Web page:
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McClure Health Science High School will open for students in August.

The average age of Gwinnett County Public Schools facilities is approximately 20 years old, Chief Operations Officer of Facilities Walt Martin said during a Board of Education work session Thursday.

As the cost of materials and labor required for routine maintenance and repairs is steadily increasing, Martin reassured board members that the school system’s relationship with its contractors helps combat the ascent.

Martin disputed the idea that costs increase by 10% annually, but GCPS is not immune to rising construction costs.

“It is inching up,” Martin said. “In today’s world, we’re not in bad shape.”

Some buildings cost more to maintain than others, like the more than 80-year-old Bethesda Elementary School. Some parts of the Lawrenceville school are more than 100 years old.

{p dir=”ltr”}“If we can redo what I call the guts (including HVAC and electrical hardware), the building will last,” Martin said. “What we don’t want to do is get behind the eight ball.”

{p dir=”ltr”}Buford City Schools has seen a roughly 10% increase in its fiscal year budget. While additional school resource officers and staffing play into that increase, Buford’s maintenance cost for schools can also be significant.

{p dir=”ltr”}At Monday’s Board of Education meeting, the Buford City Board of Education approved a pay request of $755,296 for much-needed repairs to the roof of Buford Middle School. After the meeting, Chairman Phillip Beard suspected it was the first major overall of the roof since the school was built in 1991.

Meanwhile, GCPS’s enrollment is burgeoning. It has a projected enrollment of more than 180,000 students for this school year.

The school system is in the midst of several projects that will increase school capacities, alleviate the flow of car rider traffic or the addition of completely new schools.

The school system plans to open three new high schools in five years. GCPS is two-thirds complete with that plan after the construction of the roughly $39 million McClure High School completed this summer. In a presentation to the Gwinnett County Board of Education on Thursday, Martin said Seckinger High School is projected to open in August 2022 in the Mill Creek Cluster.

Just this year, systemwide facility improvements are expected to cost GCPS roughly $83.5 million. The overwhelming majority of the overhead costs come from a projected $40 million spent on HVAC replacements and $30 million. There’s a projected $13.5 million combined cost for painting, carpeting and academies projects at several high schools.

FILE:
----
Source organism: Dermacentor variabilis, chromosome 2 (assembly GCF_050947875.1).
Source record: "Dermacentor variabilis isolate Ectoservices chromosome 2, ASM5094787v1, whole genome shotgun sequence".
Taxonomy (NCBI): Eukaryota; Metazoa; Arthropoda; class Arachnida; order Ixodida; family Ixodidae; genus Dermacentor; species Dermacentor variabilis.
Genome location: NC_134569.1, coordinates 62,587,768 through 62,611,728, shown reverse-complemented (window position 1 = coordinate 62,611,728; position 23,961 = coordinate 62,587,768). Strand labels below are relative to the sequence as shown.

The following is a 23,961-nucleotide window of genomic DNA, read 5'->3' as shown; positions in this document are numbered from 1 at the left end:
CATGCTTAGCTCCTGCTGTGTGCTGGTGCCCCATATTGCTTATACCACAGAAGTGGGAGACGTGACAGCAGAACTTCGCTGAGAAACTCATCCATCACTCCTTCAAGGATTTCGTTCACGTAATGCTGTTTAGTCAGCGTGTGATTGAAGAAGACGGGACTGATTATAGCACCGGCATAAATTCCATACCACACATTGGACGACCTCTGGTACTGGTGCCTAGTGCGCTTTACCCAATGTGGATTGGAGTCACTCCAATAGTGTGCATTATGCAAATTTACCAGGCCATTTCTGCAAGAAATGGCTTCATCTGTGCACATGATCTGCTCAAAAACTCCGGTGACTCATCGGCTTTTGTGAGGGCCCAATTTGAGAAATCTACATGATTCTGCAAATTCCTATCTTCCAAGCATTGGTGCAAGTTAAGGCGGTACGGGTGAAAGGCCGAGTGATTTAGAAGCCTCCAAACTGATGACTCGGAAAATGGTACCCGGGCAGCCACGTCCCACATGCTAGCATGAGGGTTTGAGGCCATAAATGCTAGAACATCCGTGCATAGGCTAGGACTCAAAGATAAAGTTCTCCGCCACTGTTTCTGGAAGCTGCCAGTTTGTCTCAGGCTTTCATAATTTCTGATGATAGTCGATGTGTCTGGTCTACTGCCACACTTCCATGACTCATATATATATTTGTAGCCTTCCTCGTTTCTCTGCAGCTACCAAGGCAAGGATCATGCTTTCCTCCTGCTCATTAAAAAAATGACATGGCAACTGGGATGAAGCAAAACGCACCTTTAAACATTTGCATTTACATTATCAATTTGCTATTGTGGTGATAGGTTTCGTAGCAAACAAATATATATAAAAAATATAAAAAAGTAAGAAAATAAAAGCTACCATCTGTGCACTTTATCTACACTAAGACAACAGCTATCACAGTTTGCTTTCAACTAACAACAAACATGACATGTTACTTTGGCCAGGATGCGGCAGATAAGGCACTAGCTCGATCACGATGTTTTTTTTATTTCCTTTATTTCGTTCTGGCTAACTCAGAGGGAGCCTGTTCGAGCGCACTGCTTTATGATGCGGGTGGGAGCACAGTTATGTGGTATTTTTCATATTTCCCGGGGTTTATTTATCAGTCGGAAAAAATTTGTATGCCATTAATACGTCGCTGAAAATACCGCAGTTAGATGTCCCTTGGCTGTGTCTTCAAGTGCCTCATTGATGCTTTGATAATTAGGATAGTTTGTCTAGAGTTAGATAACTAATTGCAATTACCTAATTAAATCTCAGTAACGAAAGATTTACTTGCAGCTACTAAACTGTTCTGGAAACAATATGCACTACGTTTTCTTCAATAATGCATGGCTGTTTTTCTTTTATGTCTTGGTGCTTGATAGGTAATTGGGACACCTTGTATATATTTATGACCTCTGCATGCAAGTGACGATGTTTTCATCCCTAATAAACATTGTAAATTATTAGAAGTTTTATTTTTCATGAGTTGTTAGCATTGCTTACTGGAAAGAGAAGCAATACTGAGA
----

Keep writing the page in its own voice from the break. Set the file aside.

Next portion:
Three major renovations are complete or scheduled to be completed by August. Early this year, construction crews put the finishing touches on a three-story addition to Lilburn Middle School and construction of additional parking and a parent drop-off lane is still underway. The new lot will provide additional parking and improve traffic conditions at the beginning and end of the school day when parents drop off and pick up their students.

Discovery High School underwent an interior build-out and renovation project that added a new health science academy and 27 new classrooms, projected to be completed this fall.

A 65,670-square-foot three-story building at Richards Middle School is projected to be done in August. It provides 33 new classrooms at the middle school, which will turn 32 years old Aug. 24.

Grayson Tech on the Grayson High School campus is undergoing renovations. An existing room used by the Grayson Technical Education Program will be converted into a functioning veterinary operating suite and host Gwinnett Technical College students during the fall semester.

The presentation also detailed athletics facility projects funded by the 2019 G.O. Bond Program. Duluth and South Gwinnett high schools are the first two fields slated to be fit with athletic turf and new track surfaces. These projects also included storm drainage improvements at both schools. Martin also briefly outlined a multi-year athletics facility renovation project that will include improvements at concession stands, dugouts, field houses and press boxes at GCPS high schools.

The bond program is also funding the ongoing fine arts conservatory project at Central Gwinnett High school.

Taylor Denman is a reporter born and raised in Gwinnett County. He came back home to seize the rare opportunity of telling stories about the county in which he grew up.